I love the summer – long, sun-drenched days, the sweet smell of honeysuckle in the evening air, the juicy joy of peaches and watermelon, people gathering in parks, on patios, at lakesides and around music stages being friendlier, slower and lighter than we Torontonians seem able to be at colder times of the year. It is a precious time to delight, to recharge, to connect with one another and to marvel at the blessings blossoming everywhere.
At the very same moment, this summer has also begun with inhumane and morally outrageous decisions in the US – the Supreme Court’s Muslim Ban and the ‘zero-tolerance’ immigration policy that has included separating more than 2,000 children from their migrant parents as they cross the border, many of whom are fleeing violence and seeking asylum. It is a precious time to be awake, to connect with one another, and to amplify the values and actions that affirm and protect human dignity.
It is a time of sharpened paradox. And it is a perfect opportunity to draw on Jewish wisdom to walk in both these worlds, making conscious choices to neither sink into despair and helplessness, nor swim in summer’s delights in ways that separate or numb us from the importance of this political moment.
As Jews, we have known the experiences many times over of being denied citizenship and being refugees and asylum seekers. We have known the horrifying experiences of families torn apart from one another. And we continue to encounter the face of anti-Semitism that labels the Jews as ‘Other’, blaming and scapegoating us as the problem when people want to find a simplistic cause for socio-economic strain and struggle. The imperative to respond when others face these forms of injustice and discrimination rises from the awakened sensitivity of our history, the religious affirmation of our shared humanity rather than separating ‘us’ and ‘them’, and the Torah’s repeated call to care for, to love and to protect the stranger, because you were strangers in the land of Mitzrayim (ancient Egypt).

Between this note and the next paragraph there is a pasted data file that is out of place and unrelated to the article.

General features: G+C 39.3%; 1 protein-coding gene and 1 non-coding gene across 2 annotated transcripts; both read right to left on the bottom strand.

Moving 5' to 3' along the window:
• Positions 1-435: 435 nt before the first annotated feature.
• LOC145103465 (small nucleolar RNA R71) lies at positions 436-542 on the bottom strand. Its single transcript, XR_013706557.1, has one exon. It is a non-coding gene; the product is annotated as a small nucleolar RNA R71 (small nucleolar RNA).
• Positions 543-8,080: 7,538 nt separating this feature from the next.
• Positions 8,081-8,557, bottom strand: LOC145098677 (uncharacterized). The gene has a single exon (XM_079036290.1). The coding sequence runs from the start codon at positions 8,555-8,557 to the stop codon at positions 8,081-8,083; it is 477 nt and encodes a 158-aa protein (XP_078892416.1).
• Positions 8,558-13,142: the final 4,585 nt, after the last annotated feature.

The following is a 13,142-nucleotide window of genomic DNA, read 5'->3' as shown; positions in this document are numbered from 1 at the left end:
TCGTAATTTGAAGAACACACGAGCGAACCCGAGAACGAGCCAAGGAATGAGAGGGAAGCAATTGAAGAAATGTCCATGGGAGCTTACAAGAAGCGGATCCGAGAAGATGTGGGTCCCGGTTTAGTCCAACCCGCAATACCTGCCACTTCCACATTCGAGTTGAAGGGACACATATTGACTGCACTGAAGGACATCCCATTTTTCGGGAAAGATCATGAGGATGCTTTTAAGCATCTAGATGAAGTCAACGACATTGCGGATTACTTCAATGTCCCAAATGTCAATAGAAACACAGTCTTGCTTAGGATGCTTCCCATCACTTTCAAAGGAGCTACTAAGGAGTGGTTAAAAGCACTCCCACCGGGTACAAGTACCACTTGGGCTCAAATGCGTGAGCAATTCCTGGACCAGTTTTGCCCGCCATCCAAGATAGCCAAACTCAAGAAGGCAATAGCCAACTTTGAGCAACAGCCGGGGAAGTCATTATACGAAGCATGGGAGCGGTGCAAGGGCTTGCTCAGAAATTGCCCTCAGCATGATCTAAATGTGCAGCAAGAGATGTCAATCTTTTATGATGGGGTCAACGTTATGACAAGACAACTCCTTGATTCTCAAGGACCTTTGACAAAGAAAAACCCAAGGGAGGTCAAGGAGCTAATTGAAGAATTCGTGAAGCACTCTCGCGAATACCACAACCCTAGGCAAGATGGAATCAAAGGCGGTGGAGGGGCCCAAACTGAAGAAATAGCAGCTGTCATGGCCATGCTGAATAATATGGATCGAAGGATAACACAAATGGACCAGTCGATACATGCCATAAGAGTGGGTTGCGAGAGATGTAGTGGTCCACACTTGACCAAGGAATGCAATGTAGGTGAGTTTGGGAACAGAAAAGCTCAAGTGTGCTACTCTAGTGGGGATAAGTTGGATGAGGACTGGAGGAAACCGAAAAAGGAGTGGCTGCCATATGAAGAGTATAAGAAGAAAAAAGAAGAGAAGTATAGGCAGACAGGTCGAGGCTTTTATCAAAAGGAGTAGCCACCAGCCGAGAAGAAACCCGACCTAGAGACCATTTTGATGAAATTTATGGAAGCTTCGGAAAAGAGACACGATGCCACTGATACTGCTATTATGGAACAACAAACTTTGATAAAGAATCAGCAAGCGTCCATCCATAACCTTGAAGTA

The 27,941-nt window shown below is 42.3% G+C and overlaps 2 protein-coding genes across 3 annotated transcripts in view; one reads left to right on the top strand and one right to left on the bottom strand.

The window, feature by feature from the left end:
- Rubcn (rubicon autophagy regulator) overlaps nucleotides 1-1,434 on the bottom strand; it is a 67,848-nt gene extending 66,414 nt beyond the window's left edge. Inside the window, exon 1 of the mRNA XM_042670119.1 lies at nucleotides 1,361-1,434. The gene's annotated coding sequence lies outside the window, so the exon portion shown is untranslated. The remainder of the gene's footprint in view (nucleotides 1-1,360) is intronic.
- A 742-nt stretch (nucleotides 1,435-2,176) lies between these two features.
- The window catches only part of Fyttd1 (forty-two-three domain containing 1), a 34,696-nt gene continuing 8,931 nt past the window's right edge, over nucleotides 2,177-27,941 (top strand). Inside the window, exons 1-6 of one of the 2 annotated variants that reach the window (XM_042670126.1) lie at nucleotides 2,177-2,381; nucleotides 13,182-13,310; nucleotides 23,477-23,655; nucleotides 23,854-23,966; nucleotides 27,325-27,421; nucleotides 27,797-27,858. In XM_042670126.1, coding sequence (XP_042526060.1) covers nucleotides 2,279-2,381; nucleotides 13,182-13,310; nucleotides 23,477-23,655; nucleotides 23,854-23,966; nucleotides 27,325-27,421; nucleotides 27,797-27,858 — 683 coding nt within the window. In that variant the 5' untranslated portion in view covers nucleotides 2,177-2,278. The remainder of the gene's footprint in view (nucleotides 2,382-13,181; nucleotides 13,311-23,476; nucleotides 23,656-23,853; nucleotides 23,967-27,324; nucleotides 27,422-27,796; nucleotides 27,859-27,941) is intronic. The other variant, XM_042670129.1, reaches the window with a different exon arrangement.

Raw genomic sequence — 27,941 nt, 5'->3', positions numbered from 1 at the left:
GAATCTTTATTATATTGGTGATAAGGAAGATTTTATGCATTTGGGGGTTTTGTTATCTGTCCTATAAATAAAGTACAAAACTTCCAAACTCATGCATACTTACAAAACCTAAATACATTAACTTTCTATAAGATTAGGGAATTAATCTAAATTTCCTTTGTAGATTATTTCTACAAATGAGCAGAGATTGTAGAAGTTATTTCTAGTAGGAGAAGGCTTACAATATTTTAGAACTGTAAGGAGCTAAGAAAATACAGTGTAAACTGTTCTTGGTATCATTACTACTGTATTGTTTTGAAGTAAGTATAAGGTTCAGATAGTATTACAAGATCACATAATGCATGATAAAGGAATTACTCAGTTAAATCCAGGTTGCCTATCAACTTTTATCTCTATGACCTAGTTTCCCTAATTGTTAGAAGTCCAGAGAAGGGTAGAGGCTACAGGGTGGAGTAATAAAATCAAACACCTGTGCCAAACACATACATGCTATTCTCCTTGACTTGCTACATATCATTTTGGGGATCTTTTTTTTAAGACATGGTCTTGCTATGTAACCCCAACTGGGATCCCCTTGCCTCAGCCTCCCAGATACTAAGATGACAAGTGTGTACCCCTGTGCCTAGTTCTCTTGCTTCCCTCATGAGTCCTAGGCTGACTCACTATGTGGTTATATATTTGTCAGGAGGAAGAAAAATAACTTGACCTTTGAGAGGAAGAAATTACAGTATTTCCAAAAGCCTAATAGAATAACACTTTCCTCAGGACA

I want to offer three ways of engaging:
1) I encourage taking hold of this as an opportunity for strength and solidarity. Please take a look at the resources and actions from these inspiring Jewish organizations: Truah, Bend the Arc, and The Religious Action Center.
2) I have been drawing on the Jewish practice of parents blessing their children on Friday nights to extend prayers through the family and friends around my table to the children and families in detention centers and cells, our hands, our attention and our hearts reaching outward.
יְבָּרֶׁכְכם יְהוָּה, וְיִשְמְרֶׁכם
Ye’varech’e’chem Adonai, ve’yish’merechem
May the Holy One bless you and keep you.
יָּאֵּר יְהוָּה פָּנָּיו אֵּלֶׁיכם, וִיחֻנֶׁכם
Ya’er Adonai panav ey’lechem, ve’yichune’chem
May the light of the Divine shine on you and be gracious to you.
יִשָּא יְהוָּה פָּנָּיו אֵּלֶׁיכם, וְיָּשֵּם לְכם שָּלוֹם
Yisa Adonai panev ey’lechem, ve’yasem lachem shalom, shalom, shalom.
May Adonai’s presence be lifted to you and grant you peace.
3) Judaism is filled with blessings to deepen the experiences of this summer with thankfulness. Let’s practice growing our capacity for wonder and a heart of gratitude:
Blessed are You, Source of Life, Sovereign of Time and Space…
Baruch ata Adonai eloheynu melekh ha’olam…
Upon smelling fragrant trees or shrub: …bore atzei ve’samim/who creates fragrant trees.
Upon smelling fragrant fruit: …hanoten re’ach tov ba’perot/who gives a wonderful fragrance to fruits. (yes, there is really a blessing for this!)
Upon seeing wonders of nature: (eg. lightning, a shooting star, a sunrise, a mountain): …oseh ma’aseh ve’reshit/Source of Creation.
Upon hearing thunder or seeing a storm: …she’kocho u’gevurato maleh olam/whose power and strength fill the whole world.
Upon seeing creatures or trees of striking beauty: …she’kacha lo be’olamo/who has this kind of beauty in your world.
May it be a summer of goodness, justice and peace.